Death And The Relief Of The Great Gatsby By F. Scott Fitzgerald

1016 Words May 23rd, 2016 5 Pages
As Thomas Harris once said, “when the fox hears the rabbit scream he comes a-runnin ', but not to help.” His quote relates back to the novels of The Great Gatsby by F. Scott Fitzgerald, A Tale of Two Cities by Charles Dickens, and Macbeth written by Shakespeare, because in all of them, death and the assistance of death is common. The blood thirsty characters always “come a-runnin’” when death calls, and the murderers always seem to want more. Whether it’s guilt, revenge, or out of greed, the characters are never satisfied after they commit a murder. Death is a concept that comes up repeatedly making it a common motif. In most cases, death in each book is homicide, also referred to as murder. Sometimes death is self-inflicted within these novels. Because it comes up so often, the reader understands that everybody makes mistakes that impact human morals and reputation. Some might argue that death is not a principal motif in each novel because it does not have influence over human morals. However, death is the most important motif found throughout each book because it communicates the message that the morals of humans are destructive and careless, and that nobody can be trusted.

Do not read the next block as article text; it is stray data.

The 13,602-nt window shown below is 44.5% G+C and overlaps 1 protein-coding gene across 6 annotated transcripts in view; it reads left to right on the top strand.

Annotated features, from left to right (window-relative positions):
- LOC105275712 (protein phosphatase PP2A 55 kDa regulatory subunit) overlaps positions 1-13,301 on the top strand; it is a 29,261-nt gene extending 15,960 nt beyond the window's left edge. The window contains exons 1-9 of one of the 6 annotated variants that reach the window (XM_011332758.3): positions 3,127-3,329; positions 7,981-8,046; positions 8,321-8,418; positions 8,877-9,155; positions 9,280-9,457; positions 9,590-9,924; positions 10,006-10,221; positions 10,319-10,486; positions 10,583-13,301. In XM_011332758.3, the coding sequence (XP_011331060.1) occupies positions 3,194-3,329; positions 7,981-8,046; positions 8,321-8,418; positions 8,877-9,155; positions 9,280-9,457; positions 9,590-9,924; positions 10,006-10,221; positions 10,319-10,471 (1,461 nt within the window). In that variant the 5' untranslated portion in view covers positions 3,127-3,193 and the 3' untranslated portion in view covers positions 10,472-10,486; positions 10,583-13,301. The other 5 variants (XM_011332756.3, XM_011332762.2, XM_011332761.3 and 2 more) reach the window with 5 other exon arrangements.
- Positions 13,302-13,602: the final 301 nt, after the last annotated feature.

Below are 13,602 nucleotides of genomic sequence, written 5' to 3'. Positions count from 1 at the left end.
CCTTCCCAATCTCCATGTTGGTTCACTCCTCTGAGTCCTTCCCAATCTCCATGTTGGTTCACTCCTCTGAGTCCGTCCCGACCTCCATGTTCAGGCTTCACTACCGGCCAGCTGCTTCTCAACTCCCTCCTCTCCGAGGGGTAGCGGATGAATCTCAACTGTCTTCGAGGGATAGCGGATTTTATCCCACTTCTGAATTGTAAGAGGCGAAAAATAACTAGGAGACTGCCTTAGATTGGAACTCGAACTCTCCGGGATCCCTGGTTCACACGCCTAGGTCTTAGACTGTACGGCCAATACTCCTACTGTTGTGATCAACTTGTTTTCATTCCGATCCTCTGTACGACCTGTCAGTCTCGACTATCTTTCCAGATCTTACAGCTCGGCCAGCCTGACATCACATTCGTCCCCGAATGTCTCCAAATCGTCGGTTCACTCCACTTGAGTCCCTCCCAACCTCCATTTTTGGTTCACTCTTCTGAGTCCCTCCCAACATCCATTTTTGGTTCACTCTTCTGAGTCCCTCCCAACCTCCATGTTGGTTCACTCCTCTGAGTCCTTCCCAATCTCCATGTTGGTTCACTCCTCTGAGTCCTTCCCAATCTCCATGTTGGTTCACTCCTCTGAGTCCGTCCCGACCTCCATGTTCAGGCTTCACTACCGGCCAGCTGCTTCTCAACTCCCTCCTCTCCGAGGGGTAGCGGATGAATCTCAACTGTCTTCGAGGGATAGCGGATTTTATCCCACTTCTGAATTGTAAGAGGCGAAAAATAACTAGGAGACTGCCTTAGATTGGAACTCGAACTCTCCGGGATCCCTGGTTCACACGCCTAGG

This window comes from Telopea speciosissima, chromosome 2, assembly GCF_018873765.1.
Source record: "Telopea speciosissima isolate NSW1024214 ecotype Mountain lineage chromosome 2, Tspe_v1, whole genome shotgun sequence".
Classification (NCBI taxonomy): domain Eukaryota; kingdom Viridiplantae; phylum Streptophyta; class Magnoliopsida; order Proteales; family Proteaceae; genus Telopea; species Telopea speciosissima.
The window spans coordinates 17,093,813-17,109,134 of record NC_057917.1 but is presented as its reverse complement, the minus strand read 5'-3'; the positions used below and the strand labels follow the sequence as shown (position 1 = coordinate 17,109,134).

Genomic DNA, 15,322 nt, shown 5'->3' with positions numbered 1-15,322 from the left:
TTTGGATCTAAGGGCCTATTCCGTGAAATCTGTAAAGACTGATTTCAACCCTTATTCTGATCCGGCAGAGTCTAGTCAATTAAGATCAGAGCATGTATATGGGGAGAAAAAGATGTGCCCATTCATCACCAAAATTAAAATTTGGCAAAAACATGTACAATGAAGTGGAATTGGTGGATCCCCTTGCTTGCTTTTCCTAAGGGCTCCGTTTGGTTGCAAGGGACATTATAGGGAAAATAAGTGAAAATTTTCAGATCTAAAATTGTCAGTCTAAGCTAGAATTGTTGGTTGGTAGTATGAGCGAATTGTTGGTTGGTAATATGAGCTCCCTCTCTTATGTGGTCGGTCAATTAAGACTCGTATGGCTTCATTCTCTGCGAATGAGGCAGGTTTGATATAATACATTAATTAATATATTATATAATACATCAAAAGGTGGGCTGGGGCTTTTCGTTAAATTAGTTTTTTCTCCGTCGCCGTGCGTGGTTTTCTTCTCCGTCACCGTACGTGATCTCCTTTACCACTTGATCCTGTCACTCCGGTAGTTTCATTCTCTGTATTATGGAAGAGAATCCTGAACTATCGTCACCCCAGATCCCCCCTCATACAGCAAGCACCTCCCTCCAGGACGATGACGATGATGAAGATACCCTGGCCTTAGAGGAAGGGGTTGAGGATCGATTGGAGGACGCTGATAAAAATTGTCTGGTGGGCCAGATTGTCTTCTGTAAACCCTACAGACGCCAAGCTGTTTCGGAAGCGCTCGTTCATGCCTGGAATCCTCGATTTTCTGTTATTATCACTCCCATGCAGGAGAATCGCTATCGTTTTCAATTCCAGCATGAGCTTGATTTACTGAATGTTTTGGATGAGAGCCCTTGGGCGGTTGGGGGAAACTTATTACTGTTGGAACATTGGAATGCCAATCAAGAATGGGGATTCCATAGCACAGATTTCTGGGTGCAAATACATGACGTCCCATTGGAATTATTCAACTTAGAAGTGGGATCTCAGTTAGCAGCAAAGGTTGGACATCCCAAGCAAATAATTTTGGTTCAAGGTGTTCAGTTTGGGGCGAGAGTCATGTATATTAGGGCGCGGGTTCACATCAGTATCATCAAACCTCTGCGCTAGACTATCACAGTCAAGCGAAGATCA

Violence and death is abundant in the novel A Tale of Two Cities as a result of the third estate trying to overthrow the wealthy first estate. Madame Defarge is one of the most determined characters that gets heavily involved in the violence. The story says “...the long-gathering rain of stabs and…

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